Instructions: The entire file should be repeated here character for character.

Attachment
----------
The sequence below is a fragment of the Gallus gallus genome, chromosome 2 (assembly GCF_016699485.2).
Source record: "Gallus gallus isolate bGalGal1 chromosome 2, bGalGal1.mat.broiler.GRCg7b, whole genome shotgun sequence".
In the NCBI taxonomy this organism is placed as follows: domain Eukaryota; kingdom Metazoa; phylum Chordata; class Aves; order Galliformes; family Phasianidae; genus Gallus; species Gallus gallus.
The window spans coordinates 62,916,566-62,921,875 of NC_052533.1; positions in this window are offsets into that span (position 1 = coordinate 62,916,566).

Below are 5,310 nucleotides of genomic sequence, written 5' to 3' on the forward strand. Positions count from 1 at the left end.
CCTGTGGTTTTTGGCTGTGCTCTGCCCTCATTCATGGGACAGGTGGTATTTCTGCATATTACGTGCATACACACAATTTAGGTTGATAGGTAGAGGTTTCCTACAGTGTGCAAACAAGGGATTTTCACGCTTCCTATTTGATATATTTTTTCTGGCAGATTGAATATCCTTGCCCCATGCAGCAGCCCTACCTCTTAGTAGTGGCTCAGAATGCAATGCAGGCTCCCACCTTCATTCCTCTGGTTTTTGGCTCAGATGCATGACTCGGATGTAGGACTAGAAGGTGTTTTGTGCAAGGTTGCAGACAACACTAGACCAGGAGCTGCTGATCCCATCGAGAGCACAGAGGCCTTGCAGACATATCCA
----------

The sequence below is a fragment of the Gallus gallus genome, chromosome 2 (assembly GCF_016699485.2).
Source record: "Gallus gallus isolate bGalGal1 chromosome 2, bGalGal1.mat.broiler.GRCg7b, whole genome shotgun sequence".
In the NCBI taxonomy this organism is placed as follows: domain Eukaryota; kingdom Metazoa; phylum Chordata; class Aves; order Galliformes; family Phasianidae; genus Gallus; species Gallus gallus.
The window spans coordinates 62,916,566-62,921,875 of NC_052533.1; positions in this window are offsets into that span (position 1 = coordinate 62,916,566).

Below are 5,310 nucleotides of genomic sequence, written 5' to 3' on the forward strand. Positions count from 1 at the left end.
CCTGTGGTTTTTGGCTGTGCTCTGCCCTCATTCATGGGACAGGTGGTATTTCTGCATATTACGTGCATACACACAATTTAGGTTGATAGGTAGAGGTTTCCTACAGTGTGCAAACAAGGGATTTTCACGCTTCCTATTTGATATATTTTTTCTGGCAGATTGAATATCCTTGCCCCATGCAGCAGCCCTACCTCTTAGTAGTGGCTCAGAATGCAATGCAGGCTCCCACCTTCATTCCTCTGGTTTTTGGCTCAGATGCATGACTCGGATGTAGGACTAGAAGGTGTTTTGTGCAAGGTTGCAGACAACACTAGACCAGGAGCTGCTGATCCCATCGAGAGCACAGAGGCCTTGCAGACATATCCA